As soon as Matt gave me the go ahead on trying, I started preparing my body for Pregnancy. While most doctors recommend a prenatal for all women of child-bearing age, our bodies require significant amounts of nutrients to grow little brains. I read a lot from Dave and Lana Asprey’s book, The Better Baby Book, and trust their opinions. They offer lots of nutrition advice, and I picked supplements that are catered to my lifestyle. Recommendations are based on what I read from Dave and Lana. These are the options that work for me and my lifestyle, but of course, consult your doctor on any vitamins or supplements you may take. Fortunately my iron levels were always testing high, or I would have included an iron supplement as well.
There are many on the market, so what do you choose? Based off the book listed above, I found this Rainbow Light Prenatal Vitamin. I looked for a vitamin that didn’t have artificial Vitamin A, as research shows that can be questionable during pregnancy. Look for Vitamin A listed as a beta-carotene and an ingredients list full of fruits and veggies on the label. I wanted a supplement that included Vitamin B to prevent neural tube defects (preferably B5), Folate (preferably not as folic acid), B12 for formation of DNA and aiding the body in iron absorption, Vitamin E to help use essential fatty acids in the body and for elasticity in skin, Vitamin K to stop heavy bleeding associated with birth, Iron to carry oxygen through blood, and Iodine to promote thyroid function and healthy metabolism. However, a prenatal vitamin only covers the basics of pregnancy, and not enough of the necessary ingredients to grow a “better” baby.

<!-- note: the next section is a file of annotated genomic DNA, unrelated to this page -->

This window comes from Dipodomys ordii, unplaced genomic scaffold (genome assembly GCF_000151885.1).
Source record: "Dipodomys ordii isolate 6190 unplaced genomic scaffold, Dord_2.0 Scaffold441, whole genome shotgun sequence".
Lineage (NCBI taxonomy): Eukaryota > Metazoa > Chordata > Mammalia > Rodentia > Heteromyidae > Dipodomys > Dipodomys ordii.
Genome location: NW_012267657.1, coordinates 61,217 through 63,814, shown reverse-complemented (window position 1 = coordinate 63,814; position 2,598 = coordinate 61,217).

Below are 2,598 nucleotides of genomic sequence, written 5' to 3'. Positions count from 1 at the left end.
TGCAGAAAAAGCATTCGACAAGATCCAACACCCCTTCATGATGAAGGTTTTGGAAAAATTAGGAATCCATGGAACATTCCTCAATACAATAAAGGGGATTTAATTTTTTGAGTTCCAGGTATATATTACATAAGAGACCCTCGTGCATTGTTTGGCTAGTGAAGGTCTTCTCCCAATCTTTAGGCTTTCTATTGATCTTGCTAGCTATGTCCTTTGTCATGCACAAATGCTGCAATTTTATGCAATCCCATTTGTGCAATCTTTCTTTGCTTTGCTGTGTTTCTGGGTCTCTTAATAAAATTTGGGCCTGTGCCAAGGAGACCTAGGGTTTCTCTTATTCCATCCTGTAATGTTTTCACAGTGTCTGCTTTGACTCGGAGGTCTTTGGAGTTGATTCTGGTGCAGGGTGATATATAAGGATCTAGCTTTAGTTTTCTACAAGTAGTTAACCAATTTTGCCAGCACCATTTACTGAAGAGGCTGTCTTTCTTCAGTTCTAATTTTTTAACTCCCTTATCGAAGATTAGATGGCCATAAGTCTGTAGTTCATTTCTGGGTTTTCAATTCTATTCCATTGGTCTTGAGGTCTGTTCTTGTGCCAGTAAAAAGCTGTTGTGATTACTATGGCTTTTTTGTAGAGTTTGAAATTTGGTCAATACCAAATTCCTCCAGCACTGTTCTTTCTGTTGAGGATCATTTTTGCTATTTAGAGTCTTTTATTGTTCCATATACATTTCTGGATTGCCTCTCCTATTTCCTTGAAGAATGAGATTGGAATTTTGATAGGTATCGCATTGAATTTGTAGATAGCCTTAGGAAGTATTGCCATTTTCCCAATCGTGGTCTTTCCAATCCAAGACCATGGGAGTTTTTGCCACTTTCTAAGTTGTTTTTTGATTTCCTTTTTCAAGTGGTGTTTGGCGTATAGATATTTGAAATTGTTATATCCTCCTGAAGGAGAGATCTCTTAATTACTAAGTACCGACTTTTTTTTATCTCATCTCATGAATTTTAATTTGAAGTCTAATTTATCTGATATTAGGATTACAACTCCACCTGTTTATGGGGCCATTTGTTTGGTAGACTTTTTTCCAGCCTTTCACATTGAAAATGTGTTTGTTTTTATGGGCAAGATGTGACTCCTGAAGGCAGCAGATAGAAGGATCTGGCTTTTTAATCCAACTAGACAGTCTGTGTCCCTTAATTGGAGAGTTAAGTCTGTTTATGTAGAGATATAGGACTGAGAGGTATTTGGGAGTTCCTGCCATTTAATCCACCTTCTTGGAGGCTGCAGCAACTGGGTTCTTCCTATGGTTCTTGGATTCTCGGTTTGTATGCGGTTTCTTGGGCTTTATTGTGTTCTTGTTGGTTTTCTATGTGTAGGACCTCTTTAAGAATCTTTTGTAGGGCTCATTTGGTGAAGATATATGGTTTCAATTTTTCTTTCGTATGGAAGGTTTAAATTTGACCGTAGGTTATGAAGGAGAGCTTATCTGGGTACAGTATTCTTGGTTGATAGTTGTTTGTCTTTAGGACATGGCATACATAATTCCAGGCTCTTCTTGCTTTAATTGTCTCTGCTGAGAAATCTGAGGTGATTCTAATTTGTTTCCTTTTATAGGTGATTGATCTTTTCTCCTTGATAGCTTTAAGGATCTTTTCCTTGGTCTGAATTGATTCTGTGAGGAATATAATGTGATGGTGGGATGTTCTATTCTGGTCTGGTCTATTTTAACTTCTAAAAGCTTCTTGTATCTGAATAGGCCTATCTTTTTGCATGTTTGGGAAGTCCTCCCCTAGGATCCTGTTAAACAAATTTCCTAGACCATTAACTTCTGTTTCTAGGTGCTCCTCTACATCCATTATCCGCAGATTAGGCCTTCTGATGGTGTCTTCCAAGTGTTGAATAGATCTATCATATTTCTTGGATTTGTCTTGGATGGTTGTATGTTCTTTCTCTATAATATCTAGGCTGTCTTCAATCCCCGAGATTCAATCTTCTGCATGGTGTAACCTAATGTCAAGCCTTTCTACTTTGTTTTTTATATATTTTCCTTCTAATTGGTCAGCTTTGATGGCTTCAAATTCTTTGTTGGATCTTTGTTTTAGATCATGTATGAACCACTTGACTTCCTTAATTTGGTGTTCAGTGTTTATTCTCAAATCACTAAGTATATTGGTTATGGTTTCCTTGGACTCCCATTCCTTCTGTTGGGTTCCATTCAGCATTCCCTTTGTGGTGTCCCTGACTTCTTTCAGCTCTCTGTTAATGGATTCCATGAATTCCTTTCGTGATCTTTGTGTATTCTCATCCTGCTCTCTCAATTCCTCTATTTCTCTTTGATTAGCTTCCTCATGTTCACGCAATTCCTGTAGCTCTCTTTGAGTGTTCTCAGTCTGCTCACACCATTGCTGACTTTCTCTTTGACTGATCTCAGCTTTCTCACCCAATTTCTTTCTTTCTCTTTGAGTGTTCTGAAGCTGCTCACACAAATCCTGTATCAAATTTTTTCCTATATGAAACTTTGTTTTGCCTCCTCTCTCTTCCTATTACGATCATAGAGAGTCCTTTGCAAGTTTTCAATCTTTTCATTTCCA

My counselor warned me that too much Vitamin D can be detrimental to any human’s health, but as a very pale redhead, I know my body does not effectively make enough vitamin D on its own. In fact, I notice mood swings if I don’t take my Vitamin D. Dave Asprey calls Vitamin D3 more of a pro-hormone than a vitamin. You can test your Vitamin B Levels with a 25-hydroxy vitamin D blood test if you are really curious.
Krill or Fish Oil
Fish has a high concentration of Omega-3 fatty acids, needed to combat out American diet of too much Omega-6. Fish Oil helps us to optimally function and is especially helpful in growing smarter baby brains (especially the Omega-3 fatty acid DHA). I could not stomach too much fish in pregnancy, so felt this was necessary. I alternated between regular fish oil (cheaper) and Krill Oil (more easily utilized by the body but more expensive).
We all know Vitamin C is good for our immune system. Because of the added demands on our body in pregnancy, our immune system is lower. Pregnancy means that we are limited on drug options to take if we do get sick, and getting sick can alter the DNA of our growing baby. So I took Vitamin C to keep my immunity in tip top shape.
If you haven’t heard it before, I will tell you now. In a vaginal birth, the healthy bacteria in your gut automatically pass to your newborn providing it with microbes that shape it’s nutrient processing and affect it’s health for the rest of its life. It is so important that hospitals have even began swabbing the vagina of c-section mothers to transfer the gut bacteria to the baby manually.